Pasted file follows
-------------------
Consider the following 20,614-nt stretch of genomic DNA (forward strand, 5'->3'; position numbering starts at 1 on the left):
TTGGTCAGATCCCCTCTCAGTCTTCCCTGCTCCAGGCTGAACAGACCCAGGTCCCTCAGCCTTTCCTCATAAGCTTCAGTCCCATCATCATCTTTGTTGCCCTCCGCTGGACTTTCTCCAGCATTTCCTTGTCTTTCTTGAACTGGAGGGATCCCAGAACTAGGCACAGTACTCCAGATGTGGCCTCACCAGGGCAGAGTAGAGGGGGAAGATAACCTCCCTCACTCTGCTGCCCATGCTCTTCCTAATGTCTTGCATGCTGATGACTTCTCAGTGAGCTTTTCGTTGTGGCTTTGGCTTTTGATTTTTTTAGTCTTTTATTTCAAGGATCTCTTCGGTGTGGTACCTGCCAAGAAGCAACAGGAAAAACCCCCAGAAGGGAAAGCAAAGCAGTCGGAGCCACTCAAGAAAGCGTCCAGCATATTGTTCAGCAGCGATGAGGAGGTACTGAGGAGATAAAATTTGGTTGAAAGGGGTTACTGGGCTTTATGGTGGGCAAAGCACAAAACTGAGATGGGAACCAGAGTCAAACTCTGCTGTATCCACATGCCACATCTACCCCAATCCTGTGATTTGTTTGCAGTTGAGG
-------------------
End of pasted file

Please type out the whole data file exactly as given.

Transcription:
Consider the following 20,614-nt stretch of genomic DNA (forward strand, 5'->3'; position numbering starts at 1 on the left):
TTGGTCAGATCCCCTCTCAGTCTTCCCTGCTCCAGGCTGAACAGACCCAGGTCCCTCAGCCTTTCCTCATAAGCTTCAGTCCCATCATCATCTTTGTTGCCCTCCGCTGGACTTTCTCCAGCATTTCCTTGTCTTTCTTGAACTGGAGGGATCCCAGAACTAGGCACAGTACTCCAGATGTGGCCTCACCAGGGCAGAGTAGAGGGGGAAGATAACCTCCCTCACTCTGCTGCCCATGCTCTTCCTAATGTCTTGCATGCTGATGACTTCTCAGTGAGCTTTTCGTTGTGGCTTTGGCTTTTGATTTTTTTAGTCTTTTATTTCAAGGATCTCTTCGGTGTGGTACCTGCCAAGAAGCAACAGGAAAAACCCCCAGAAGGGAAAGCAAAGCAGTCGGAGCCACTCAAGAAAGCGTCCAGCATATTGTTCAGCAGCGATGAGGAGGTACTGAGGAGATAAAATTTGGTTGAAAGGGGTTACTGGGCTTTATGGTGGGCAAAGCACAAAACTGAGATGGGAACCAGAGTCAAACTCTGCTGTATCCACATGCCACATCTACCCCAATCCTGTGATTTGTTTGCAGTTGAGG